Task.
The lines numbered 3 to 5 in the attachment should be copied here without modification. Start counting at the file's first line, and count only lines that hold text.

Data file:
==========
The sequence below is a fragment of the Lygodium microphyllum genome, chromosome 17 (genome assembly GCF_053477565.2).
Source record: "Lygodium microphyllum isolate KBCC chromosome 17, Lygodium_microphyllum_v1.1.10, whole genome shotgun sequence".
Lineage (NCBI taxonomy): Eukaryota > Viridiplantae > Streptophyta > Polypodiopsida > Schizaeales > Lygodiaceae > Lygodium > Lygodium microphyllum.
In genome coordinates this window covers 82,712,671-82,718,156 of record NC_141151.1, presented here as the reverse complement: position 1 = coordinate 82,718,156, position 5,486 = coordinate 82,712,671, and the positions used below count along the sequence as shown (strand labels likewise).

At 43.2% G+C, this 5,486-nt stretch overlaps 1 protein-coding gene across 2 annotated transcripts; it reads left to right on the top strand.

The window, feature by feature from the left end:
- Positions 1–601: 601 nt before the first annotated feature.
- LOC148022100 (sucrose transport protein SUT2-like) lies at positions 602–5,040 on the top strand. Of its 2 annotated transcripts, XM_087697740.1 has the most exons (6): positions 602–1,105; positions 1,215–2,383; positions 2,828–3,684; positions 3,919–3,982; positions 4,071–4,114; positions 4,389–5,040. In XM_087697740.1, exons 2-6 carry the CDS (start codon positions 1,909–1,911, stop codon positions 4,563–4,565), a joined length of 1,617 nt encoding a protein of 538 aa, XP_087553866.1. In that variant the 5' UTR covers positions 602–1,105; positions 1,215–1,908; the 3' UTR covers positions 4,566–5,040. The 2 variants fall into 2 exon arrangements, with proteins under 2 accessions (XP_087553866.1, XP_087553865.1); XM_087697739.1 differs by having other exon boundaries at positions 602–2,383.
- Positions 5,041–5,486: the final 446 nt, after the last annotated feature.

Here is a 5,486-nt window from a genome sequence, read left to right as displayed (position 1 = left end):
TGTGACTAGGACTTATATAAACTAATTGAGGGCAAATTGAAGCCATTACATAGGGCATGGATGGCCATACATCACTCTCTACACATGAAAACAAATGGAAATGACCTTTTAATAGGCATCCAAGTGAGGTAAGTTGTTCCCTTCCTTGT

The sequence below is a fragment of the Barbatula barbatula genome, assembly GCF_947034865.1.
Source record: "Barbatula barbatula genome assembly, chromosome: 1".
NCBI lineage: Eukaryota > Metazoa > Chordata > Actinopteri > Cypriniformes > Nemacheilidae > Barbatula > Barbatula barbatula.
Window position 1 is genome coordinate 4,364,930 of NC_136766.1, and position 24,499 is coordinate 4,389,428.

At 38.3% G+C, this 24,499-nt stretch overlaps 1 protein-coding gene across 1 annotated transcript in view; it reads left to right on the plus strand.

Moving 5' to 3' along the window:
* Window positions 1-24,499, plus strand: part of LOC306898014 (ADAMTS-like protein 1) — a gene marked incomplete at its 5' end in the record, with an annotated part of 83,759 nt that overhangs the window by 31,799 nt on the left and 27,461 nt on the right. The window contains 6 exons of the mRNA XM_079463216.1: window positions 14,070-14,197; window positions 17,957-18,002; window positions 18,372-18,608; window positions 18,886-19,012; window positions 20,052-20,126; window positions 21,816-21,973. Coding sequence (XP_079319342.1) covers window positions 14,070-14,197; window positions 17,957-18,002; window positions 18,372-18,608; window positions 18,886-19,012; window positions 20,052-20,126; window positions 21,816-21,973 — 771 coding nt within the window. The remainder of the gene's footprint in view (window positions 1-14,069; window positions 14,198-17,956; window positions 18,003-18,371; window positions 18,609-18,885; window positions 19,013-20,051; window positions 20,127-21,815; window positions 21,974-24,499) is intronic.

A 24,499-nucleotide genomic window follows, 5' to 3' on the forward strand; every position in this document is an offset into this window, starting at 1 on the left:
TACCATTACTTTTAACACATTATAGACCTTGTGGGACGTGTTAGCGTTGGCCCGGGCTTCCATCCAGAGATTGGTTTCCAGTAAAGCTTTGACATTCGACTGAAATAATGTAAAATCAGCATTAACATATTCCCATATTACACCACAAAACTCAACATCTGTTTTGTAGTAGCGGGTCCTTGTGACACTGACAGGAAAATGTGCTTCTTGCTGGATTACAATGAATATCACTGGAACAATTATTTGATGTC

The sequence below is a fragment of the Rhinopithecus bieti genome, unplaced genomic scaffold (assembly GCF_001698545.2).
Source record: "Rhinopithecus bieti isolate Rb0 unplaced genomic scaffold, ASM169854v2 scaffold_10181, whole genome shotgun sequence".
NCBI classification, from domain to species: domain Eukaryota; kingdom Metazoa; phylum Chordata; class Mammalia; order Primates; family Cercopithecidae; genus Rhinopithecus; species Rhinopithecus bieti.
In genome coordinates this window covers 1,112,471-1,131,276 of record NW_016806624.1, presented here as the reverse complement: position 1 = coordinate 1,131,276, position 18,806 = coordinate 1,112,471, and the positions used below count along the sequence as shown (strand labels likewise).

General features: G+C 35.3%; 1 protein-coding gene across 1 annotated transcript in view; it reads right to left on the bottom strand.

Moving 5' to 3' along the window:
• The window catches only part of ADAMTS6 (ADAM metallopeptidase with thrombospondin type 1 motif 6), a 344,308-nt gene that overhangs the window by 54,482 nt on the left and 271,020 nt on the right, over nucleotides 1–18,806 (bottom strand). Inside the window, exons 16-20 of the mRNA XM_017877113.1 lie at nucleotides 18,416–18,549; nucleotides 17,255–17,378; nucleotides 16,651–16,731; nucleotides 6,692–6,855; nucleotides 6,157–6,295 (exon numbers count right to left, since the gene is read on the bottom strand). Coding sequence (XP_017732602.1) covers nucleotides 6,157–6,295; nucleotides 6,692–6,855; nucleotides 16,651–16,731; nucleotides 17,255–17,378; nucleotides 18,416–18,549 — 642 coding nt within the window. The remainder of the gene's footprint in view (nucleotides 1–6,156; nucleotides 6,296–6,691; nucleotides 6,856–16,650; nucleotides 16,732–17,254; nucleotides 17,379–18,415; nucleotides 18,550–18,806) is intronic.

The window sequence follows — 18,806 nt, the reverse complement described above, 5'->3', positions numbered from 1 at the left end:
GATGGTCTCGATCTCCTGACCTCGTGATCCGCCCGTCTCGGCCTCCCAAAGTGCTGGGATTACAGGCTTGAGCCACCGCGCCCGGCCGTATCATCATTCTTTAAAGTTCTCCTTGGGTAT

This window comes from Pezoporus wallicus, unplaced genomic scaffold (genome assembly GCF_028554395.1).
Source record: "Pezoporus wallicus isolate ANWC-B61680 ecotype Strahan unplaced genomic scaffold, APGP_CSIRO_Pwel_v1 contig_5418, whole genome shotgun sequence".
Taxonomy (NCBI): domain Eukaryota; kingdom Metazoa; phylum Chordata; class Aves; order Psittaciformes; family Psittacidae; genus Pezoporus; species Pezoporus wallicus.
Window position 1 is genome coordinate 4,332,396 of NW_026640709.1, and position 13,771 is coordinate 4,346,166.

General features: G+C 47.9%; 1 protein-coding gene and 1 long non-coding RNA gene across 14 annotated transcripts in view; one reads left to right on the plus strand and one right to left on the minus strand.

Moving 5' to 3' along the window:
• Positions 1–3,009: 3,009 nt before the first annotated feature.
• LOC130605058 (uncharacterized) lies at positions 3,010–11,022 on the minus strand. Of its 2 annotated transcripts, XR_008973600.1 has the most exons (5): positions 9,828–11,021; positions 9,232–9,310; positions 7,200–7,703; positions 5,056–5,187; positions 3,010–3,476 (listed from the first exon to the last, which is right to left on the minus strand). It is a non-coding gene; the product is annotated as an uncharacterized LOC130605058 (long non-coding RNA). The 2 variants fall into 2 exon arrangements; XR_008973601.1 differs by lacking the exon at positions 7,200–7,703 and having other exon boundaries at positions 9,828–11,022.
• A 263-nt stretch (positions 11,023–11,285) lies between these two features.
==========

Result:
Lineage (NCBI taxonomy): Eukaryota > Viridiplantae > Streptophyta > Polypodiopsida > Schizaeales > Lygodiaceae > Lygodium > Lygodium microphyllum.
In genome coordinates this window covers 82,712,671-82,718,156 of record NC_141151.1, presented here as the reverse complement: position 1 = coordinate 82,718,156, position 5,486 = coordinate 82,712,671, and the positions used below count along the sequence as shown (strand labels likewise).

At 43.2% G+C, this 5,486-nt stretch overlaps 1 protein-coding gene across 2 annotated transcripts; it reads left to right on the top strand.